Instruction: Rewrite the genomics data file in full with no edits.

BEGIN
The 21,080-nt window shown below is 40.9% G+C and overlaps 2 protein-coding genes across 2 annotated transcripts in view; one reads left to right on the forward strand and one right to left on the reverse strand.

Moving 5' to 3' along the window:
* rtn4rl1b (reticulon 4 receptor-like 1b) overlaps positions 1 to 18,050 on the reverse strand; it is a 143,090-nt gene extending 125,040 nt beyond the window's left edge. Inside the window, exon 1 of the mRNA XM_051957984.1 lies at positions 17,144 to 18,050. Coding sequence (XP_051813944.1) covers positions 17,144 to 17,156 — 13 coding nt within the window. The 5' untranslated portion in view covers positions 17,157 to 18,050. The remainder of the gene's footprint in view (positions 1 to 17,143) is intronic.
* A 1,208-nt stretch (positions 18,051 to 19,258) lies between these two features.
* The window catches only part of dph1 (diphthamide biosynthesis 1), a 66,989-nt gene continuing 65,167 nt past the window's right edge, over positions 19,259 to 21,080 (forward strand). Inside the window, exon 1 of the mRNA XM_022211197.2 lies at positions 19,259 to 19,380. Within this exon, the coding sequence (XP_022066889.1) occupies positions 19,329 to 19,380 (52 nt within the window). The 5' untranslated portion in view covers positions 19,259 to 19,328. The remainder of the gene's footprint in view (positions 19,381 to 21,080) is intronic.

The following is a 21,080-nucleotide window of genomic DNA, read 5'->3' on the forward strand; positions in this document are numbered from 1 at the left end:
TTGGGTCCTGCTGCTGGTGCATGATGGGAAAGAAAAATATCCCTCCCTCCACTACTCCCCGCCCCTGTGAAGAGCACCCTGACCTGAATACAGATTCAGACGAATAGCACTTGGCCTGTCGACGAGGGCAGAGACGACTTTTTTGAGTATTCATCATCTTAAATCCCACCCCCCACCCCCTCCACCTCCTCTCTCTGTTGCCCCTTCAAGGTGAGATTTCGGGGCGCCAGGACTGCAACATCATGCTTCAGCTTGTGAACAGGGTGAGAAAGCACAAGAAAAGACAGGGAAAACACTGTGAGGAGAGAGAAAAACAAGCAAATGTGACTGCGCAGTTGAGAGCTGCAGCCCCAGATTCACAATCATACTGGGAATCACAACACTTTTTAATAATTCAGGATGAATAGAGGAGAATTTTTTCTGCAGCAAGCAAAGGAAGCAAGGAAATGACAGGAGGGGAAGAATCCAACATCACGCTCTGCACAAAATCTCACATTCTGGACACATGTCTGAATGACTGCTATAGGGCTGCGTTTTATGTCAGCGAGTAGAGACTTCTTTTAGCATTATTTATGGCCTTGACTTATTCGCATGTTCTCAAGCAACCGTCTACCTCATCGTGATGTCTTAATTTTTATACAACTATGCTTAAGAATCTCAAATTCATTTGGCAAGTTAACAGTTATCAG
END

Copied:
The 21,080-nt window shown below is 40.9% G+C and overlaps 2 protein-coding genes across 2 annotated transcripts in view; one reads left to right on the forward strand and one right to left on the reverse strand.

Moving 5' to 3' along the window:
* rtn4rl1b (reticulon 4 receptor-like 1b) overlaps positions 1 to 18,050 on the reverse strand; it is a 143,090-nt gene extending 125,040 nt beyond the window's left edge. Inside the window, exon 1 of the mRNA XM_051957984.1 lies at positions 17,144 to 18,050. Coding sequence (XP_051813944.1) covers positions 17,144 to 17,156 — 13 coding nt within the window. The 5' untranslated portion in view covers positions 17,157 to 18,050. The remainder of the gene's footprint in view (positions 1 to 17,143) is intronic.
* A 1,208-nt stretch (positions 18,051 to 19,258) lies between these two features.
* The window catches only part of dph1 (diphthamide biosynthesis 1), a 66,989-nt gene continuing 65,167 nt past the window's right edge, over positions 19,259 to 21,080 (forward strand). Inside the window, exon 1 of the mRNA XM_022211197.2 lies at positions 19,259 to 19,380. Within this exon, the coding sequence (XP_022066889.1) occupies positions 19,329 to 19,380 (52 nt within the window). The 5' untranslated portion in view covers positions 19,259 to 19,328. The remainder of the gene's footprint in view (positions 19,381 to 21,080) is intronic.

The following is a 21,080-nucleotide window of genomic DNA, read 5'->3' on the forward strand; positions in this document are numbered from 1 at the left end:
TTGGGTCCTGCTGCTGGTGCATGATGGGAAAGAAAAATATCCCTCCCTCCACTACTCCCCGCCCCTGTGAAGAGCACCCTGACCTGAATACAGATTCAGACGAATAGCACTTGGCCTGTCGACGAGGGCAGAGACGACTTTTTTGAGTATTCATCATCTTAAATCCCACCCCCCACCCCCTCCACCTCCTCTCTCTGTTGCCCCTTCAAGGTGAGATTTCGGGGCGCCAGGACTGCAACATCATGCTTCAGCTTGTGAACAGGGTGAGAAAGCACAAGAAAAGACAGGGAAAACACTGTGAGGAGAGAGAAAAACAAGCAAATGTGACTGCGCAGTTGAGAGCTGCAGCCCCAGATTCACAATCATACTGGGAATCACAACACTTTTTAATAATTCAGGATGAATAGAGGAGAATTTTTTCTGCAGCAAGCAAAGGAAGCAAGGAAATGACAGGAGGGGAAGAATCCAACATCACGCTCTGCACAAAATCTCACATTCTGGACACATGTCTGAATGACTGCTATAGGGCTGCGTTTTATGTCAGCGAGTAGAGACTTCTTTTAGCATTATTTATGGCCTTGACTTATTCGCATGTTCTCAAGCAACCGTCTACCTCATCGTGATGTCTTAATTTTTATACAACTATGCTTAAGAATCTCAAATTCATTTGGCAAGTTAACAGTTATCAG